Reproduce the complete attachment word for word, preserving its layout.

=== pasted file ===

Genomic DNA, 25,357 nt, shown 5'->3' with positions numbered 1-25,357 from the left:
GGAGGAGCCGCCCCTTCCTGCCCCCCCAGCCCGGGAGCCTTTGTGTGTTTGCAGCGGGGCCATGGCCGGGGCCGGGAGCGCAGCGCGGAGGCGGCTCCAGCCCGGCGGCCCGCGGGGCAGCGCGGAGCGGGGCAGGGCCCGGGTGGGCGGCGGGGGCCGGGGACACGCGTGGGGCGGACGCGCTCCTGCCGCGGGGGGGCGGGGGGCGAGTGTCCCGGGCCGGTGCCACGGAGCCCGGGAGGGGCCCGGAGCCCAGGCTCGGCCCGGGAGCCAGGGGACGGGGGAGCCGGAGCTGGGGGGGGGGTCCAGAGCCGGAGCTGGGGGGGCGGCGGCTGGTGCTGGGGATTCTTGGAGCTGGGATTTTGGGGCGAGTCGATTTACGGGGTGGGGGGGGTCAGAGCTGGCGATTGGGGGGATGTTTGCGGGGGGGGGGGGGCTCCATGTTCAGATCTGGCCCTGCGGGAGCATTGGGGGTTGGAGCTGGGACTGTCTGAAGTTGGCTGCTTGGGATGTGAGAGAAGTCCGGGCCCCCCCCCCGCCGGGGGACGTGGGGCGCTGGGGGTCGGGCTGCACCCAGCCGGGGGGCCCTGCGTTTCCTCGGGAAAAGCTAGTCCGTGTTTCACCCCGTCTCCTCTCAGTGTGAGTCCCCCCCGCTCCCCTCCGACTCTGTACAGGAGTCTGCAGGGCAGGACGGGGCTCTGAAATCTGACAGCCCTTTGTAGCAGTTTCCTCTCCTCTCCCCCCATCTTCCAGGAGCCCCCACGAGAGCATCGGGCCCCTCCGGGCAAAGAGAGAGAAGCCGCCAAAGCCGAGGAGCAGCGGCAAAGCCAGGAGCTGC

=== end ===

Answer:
Genomic DNA, 25,357 nt, shown 5'->3' with positions numbered 1-25,357 from the left:
GGAGGAGCCGCCCCTTCCTGCCCCCCCAGCCCGGGAGCCTTTGTGTGTTTGCAGCGGGGCCATGGCCGGGGCCGGGAGCGCAGCGCGGAGGCGGCTCCAGCCCGGCGGCCCGCGGGGCAGCGCGGAGCGGGGCAGGGCCCGGGTGGGCGGCGGGGGCCGGGGACACGCGTGGGGCGGACGCGCTCCTGCCGCGGGGGGGCGGGGGGCGAGTGTCCCGGGCCGGTGCCACGGAGCCCGGGAGGGGCCCGGAGCCCAGGCTCGGCCCGGGAGCCAGGGGACGGGGGAGCCGGAGCTGGGGGGGGGGTCCAGAGCCGGAGCTGGGGGGGCGGCGGCTGGTGCTGGGGATTCTTGGAGCTGGGATTTTGGGGCGAGTCGATTTACGGGGTGGGGGGGGTCAGAGCTGGCGATTGGGGGGATGTTTGCGGGGGGGGGGGGGCTCCATGTTCAGATCTGGCCCTGCGGGAGCATTGGGGGTTGGAGCTGGGACTGTCTGAAGTTGGCTGCTTGGGATGTGAGAGAAGTCCGGGCCCCCCCCCCGCCGGGGGACGTGGGGCGCTGGGGGTCGGGCTGCACCCAGCCGGGGGGCCCTGCGTTTCCTCGGGAAAAGCTAGTCCGTGTTTCACCCCGTCTCCTCTCAGTGTGAGTCCCCCCCGCTCCCCTCCGACTCTGTACAGGAGTCTGCAGGGCAGGACGGGGCTCTGAAATCTGACAGCCCTTTGTAGCAGTTTCCTCTCCTCTCCCCCCATCTTCCAGGAGCCCCCACGAGAGCATCGGGCCCCTCCGGGCAAAGAGAGAGAAGCCGCCAAAGCCGAGGAGCAGCGGCAAAGCCAGGAGCTGC